Have a Plant: Fruits & Veggies for Better Health

Insider's Viewpoint: Expert Supermarket Advice: Taste a Rainbow … of Fruits & Veggies. Alicia Brown, United Supermarkets. Fruits And Veggies More Matters.org

When choosing to incorporate fruits and vegetables in your diet, include a “rainbow” of colors. Not only does this add to the visual appeal of your plate but it increases the amount and variety of vitamins, minerals, and protective plant compounds you’re consuming. By aiming to eat produce of every color, you’ll be sure to get all the health benefits associated with high fruit and vegetable intake such as lowered blood pressure, decreased risk of cardiovascular disease, and decreased risk of various types of cancer.

Red, Blue, Purple
Lycopene provides the red color in tomatoes, watermelon, and red grapefruit. These fruits and vegetables have been associated with a reduced risk of many cancers, especially prostate cancer, and protection against heart attacks. Cooked tomato products like canned tomatoes or tomato juice may be the most protective.

Powerful antioxidants in colorful strawberries, raspberries, blueberries, grapes and raisins are protective against cell damage and offer the advantage of reduced risk of stroke and cardiovascular disease. Additionally, some studies associate blueberries with improved cognition and decreased age-associated memory loss.

Orange, Yellow
Carotenoids provide the orange color in vegetables like carrots, sweet potatoes, pumpkin, pineapple, mangoes, yellow bell peppers, and yellow squash. These fruits and vegetables are associated with enhanced immune function, improved visual properties and decreased risk of cataracts and age-related macular degeneration, the primary cause of blindness in America. Orange citrus fruits help heal wounds, and contain antioxidants that may help reduce the risk of heart disease and certain types of cancer.

Green
Green veggies like asparagus, broccoli and green beans derive their rich green color from a pigment called chlorophyll; chlorophyll masks any orange colors if present, which makes green especially good for you! Dark green veggies like spinach, green bell pepper, and cucumbers help keep your eyes safe from oxidative stress and may help decrease the risk of cataracts and macular degeneration. In addition, cruciferous green vegetables such as broccoli, cabbage, kale and Brussels sprouts are helpful for prevention of certain types of cancer.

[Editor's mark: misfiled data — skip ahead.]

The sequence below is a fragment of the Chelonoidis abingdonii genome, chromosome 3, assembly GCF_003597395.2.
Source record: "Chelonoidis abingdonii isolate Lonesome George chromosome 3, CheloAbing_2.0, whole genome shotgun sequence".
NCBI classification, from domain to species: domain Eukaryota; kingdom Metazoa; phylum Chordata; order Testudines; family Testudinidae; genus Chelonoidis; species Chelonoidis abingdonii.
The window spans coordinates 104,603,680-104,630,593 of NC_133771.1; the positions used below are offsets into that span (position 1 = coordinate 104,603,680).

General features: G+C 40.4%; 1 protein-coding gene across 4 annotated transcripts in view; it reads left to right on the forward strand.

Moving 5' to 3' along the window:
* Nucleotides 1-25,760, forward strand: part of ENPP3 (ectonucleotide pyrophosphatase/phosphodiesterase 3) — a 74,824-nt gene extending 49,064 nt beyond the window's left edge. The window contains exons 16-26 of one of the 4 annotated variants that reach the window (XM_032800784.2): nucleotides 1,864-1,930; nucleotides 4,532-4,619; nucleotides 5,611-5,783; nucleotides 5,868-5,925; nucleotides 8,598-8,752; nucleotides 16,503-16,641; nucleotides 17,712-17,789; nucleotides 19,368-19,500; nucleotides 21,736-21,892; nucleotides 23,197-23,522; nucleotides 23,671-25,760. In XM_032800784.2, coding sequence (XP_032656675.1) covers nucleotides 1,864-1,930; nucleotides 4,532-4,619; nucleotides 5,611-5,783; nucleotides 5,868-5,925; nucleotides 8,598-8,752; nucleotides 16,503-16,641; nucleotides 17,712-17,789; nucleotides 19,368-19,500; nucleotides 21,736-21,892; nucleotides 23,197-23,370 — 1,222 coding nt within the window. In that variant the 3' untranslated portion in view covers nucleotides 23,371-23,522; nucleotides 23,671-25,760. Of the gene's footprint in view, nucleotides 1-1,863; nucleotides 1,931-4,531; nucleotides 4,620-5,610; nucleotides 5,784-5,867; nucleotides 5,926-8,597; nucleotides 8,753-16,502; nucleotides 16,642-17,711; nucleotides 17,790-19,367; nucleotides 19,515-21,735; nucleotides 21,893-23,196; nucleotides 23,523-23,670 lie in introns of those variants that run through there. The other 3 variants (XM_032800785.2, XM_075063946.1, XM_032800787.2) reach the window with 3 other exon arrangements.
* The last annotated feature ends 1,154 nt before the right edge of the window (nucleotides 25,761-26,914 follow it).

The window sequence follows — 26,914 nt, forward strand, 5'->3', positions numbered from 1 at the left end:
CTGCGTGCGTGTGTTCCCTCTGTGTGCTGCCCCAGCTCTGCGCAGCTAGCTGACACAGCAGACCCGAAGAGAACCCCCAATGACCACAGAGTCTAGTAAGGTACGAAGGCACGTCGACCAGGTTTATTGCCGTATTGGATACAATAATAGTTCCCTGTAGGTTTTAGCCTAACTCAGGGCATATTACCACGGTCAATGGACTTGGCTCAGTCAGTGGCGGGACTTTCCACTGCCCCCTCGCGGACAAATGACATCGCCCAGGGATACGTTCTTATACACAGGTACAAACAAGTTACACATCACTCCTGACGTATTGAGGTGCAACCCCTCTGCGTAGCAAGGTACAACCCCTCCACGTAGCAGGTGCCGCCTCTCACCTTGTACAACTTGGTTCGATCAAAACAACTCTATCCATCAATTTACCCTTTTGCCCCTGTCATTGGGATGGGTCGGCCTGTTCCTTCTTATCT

White
If the emphasis for fruit and vegetable intake is to choose items with deep, rich colors, does that mean foods like mushrooms and onions should be ignored? Quite the contrary; these items are also helpful in reducing blood pressure and cholesterol and may also help to reduce cardiovascular disease and the risk of developing certain types of cancer. Examples of these pale-colored, nutrient-packed vegetables include onions, garlic, bananas, potatoes, and mushrooms.

So next time you’re cruising the produce section at the grocery store be sure to fill your basket with a variety of fruits and vegetables and remember to taste a rainbow … of fruits & veggies!

Alicia Brown RD
Health and Wellness Marketing Manager
United Supermarkets / Market Street

 

Lindsey Mazanec
Dietetic Intern
Texas Woman’s University

 

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